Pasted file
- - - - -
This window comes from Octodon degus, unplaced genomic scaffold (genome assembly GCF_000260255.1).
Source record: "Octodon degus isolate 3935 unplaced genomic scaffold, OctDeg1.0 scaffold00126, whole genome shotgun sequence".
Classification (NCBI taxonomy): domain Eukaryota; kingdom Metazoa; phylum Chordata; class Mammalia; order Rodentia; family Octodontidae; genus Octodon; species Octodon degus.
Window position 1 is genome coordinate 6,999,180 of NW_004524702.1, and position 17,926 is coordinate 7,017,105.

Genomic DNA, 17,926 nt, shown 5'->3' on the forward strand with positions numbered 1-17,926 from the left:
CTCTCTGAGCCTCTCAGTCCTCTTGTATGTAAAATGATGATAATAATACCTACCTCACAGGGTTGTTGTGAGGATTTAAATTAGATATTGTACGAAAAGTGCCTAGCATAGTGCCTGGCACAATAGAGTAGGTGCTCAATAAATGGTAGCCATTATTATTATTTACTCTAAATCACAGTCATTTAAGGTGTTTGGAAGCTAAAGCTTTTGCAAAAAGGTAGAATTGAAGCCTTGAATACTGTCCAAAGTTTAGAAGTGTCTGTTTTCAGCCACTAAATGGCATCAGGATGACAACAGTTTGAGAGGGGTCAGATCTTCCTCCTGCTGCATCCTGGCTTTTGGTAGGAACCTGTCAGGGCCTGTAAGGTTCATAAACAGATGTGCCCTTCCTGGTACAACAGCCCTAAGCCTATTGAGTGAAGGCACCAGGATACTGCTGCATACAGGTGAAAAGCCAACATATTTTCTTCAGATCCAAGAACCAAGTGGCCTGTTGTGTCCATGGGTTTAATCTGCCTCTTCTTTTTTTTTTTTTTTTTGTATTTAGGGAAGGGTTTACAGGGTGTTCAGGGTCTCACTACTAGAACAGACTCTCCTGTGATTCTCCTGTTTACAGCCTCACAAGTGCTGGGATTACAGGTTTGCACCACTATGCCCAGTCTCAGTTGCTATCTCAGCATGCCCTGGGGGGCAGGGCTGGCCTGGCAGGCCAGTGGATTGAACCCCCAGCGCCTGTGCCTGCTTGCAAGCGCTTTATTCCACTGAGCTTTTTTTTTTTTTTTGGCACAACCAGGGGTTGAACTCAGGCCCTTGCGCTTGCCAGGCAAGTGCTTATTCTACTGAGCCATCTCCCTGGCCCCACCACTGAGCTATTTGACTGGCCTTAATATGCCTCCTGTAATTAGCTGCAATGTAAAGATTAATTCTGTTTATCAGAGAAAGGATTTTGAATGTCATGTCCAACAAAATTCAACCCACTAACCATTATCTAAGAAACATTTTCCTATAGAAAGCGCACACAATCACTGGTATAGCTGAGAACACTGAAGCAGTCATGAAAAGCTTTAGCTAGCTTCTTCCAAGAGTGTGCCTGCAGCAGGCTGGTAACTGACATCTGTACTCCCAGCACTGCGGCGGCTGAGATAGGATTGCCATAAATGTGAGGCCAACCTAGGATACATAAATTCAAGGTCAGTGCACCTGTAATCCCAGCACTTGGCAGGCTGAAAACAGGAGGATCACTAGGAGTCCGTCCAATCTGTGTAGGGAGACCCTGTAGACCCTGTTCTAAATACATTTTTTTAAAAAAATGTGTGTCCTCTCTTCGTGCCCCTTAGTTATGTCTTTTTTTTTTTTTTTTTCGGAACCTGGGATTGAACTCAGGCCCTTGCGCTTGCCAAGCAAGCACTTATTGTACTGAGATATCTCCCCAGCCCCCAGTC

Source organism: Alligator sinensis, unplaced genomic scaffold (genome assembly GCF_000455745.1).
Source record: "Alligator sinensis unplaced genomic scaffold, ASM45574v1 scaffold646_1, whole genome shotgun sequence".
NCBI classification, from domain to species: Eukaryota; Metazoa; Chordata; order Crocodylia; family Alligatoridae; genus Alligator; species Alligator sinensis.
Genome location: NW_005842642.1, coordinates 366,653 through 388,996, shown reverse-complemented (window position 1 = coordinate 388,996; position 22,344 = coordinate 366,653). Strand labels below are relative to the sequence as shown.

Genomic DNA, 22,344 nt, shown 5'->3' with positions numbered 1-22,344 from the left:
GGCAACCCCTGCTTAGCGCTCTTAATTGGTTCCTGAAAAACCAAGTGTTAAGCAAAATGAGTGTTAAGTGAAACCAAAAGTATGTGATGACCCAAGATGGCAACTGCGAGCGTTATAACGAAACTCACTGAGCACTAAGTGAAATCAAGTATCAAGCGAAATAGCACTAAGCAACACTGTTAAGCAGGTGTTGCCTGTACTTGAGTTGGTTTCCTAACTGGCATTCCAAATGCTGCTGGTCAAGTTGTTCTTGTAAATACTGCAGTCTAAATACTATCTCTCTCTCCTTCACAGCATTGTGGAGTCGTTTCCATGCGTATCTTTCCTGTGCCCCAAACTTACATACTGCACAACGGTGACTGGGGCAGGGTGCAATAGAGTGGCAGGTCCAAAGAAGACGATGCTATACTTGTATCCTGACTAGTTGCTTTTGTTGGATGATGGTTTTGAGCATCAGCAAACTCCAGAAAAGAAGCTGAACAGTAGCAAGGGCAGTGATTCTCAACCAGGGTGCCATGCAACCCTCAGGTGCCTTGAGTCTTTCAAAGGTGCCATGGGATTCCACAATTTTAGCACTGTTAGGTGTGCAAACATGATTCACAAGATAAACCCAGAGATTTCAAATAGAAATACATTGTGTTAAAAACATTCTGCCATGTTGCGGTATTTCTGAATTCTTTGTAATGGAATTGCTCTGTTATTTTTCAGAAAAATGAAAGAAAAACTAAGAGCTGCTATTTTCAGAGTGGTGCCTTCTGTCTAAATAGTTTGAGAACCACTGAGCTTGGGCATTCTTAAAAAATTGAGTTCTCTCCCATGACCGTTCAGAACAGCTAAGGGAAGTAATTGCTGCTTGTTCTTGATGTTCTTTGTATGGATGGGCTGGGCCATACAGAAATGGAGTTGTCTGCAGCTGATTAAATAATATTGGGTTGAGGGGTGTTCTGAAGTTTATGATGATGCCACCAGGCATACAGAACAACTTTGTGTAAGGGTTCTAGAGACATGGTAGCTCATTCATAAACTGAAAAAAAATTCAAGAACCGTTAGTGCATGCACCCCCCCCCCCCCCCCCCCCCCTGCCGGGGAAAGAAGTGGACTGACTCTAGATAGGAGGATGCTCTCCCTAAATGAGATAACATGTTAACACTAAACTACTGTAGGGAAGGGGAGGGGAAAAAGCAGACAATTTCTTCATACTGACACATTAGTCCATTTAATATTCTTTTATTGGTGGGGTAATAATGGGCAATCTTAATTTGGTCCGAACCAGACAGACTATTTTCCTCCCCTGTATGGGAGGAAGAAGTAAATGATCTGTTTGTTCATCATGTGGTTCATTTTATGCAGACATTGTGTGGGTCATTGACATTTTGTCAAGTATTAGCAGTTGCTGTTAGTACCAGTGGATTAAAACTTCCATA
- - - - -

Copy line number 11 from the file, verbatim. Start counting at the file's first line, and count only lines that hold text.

Genomic DNA, 22,344 nt, shown 5'->3' with positions numbered 1-22,344 from the left: